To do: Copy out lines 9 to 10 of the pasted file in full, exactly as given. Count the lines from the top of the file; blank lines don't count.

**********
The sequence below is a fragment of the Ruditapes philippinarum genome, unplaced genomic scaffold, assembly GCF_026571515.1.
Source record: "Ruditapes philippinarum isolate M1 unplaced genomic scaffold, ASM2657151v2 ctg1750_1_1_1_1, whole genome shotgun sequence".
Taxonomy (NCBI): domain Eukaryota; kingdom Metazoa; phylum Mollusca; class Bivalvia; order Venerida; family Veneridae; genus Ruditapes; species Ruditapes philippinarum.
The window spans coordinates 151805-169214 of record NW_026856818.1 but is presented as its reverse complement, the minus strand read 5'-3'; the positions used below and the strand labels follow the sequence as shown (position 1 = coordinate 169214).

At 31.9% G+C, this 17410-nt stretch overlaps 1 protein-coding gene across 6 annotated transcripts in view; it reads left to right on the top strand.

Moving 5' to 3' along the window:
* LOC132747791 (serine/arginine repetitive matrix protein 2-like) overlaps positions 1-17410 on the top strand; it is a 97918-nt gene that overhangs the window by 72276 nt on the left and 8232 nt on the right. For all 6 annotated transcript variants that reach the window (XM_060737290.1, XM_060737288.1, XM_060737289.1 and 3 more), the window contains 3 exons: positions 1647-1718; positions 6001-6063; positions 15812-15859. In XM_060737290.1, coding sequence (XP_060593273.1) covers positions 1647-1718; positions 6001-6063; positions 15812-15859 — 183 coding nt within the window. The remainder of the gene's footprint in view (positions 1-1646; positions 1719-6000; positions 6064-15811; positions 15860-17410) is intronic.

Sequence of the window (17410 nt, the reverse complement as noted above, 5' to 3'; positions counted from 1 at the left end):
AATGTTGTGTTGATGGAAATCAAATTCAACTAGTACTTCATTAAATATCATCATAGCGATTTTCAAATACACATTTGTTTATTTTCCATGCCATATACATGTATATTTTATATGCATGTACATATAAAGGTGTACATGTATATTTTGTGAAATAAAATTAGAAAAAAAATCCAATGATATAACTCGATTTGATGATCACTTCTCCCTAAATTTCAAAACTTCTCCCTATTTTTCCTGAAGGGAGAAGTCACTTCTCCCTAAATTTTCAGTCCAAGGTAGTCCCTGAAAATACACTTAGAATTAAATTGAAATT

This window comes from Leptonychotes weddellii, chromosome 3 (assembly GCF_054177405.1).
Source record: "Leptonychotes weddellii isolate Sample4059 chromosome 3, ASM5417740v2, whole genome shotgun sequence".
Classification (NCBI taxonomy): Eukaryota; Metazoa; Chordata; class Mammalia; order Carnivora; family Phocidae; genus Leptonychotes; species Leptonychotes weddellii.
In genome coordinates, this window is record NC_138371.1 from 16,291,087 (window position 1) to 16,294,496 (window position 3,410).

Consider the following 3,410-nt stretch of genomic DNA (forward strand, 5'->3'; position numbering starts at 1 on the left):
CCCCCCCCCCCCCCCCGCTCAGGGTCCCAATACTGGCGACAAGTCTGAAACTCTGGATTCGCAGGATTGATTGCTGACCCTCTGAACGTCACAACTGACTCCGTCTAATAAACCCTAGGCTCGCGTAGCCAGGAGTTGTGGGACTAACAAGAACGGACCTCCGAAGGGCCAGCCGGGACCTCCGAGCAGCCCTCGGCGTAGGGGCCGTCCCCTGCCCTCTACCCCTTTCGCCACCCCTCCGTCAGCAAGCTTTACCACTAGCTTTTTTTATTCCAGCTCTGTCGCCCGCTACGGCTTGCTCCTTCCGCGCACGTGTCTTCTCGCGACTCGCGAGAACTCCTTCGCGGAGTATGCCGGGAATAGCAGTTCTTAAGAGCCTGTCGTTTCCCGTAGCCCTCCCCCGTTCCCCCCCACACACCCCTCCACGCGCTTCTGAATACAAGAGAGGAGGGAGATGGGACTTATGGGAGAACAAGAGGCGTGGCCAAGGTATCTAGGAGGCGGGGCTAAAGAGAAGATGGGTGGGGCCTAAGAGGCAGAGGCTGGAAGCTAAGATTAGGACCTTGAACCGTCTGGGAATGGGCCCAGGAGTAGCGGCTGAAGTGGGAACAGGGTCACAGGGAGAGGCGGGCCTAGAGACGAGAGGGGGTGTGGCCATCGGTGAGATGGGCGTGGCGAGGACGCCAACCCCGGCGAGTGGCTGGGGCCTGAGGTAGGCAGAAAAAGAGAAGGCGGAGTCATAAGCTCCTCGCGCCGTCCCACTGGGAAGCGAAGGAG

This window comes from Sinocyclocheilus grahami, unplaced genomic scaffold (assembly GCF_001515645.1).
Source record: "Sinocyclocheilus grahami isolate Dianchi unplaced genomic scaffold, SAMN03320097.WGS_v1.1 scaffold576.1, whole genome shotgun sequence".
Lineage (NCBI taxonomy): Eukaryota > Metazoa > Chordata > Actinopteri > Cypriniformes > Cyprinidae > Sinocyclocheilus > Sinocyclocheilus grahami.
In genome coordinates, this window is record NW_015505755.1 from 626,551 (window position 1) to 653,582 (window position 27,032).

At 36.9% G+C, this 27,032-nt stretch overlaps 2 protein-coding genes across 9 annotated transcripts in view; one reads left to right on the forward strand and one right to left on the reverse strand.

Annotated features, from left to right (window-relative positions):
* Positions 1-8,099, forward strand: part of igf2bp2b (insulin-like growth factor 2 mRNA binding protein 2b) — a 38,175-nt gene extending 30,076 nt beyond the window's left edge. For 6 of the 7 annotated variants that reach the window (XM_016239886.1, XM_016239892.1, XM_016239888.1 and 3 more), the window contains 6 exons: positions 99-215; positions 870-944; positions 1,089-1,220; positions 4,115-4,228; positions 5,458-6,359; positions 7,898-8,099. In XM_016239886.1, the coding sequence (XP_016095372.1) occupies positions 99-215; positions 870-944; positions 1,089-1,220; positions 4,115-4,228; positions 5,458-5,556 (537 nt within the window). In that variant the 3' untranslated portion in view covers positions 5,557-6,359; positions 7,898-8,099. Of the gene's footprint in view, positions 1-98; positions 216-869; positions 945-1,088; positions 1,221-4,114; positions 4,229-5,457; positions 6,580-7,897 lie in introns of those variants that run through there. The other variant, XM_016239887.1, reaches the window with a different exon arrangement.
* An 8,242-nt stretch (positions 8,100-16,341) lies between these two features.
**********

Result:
AATGTTGTGTTGATGGAAATCAAATTCAACTAGTACTTCATTAAATATCATCATAGCGATTTTCAAATACACATTTGTTTATTTTCCATGCCATATACATGTATATTTTATATGCATGTACATATAAAGGTGTACATGTATATTTTGTGAAATAAAATTAGAAAAAAAATCCAATGATATAACTCGATTTGATGATCACTTCTCCCTAAATTTCAAAACTTCTCCCTATTTTTCCTGAAGGGAGAAGTCACTTCTCCCTAAATTTTCAGTCCAAGGTAGTCCCTGAAAATACACTTAGAATTAAATTGAAATT

This window comes from Leptonychotes weddellii, chromosome 3 (assembly GCF_054177405.1).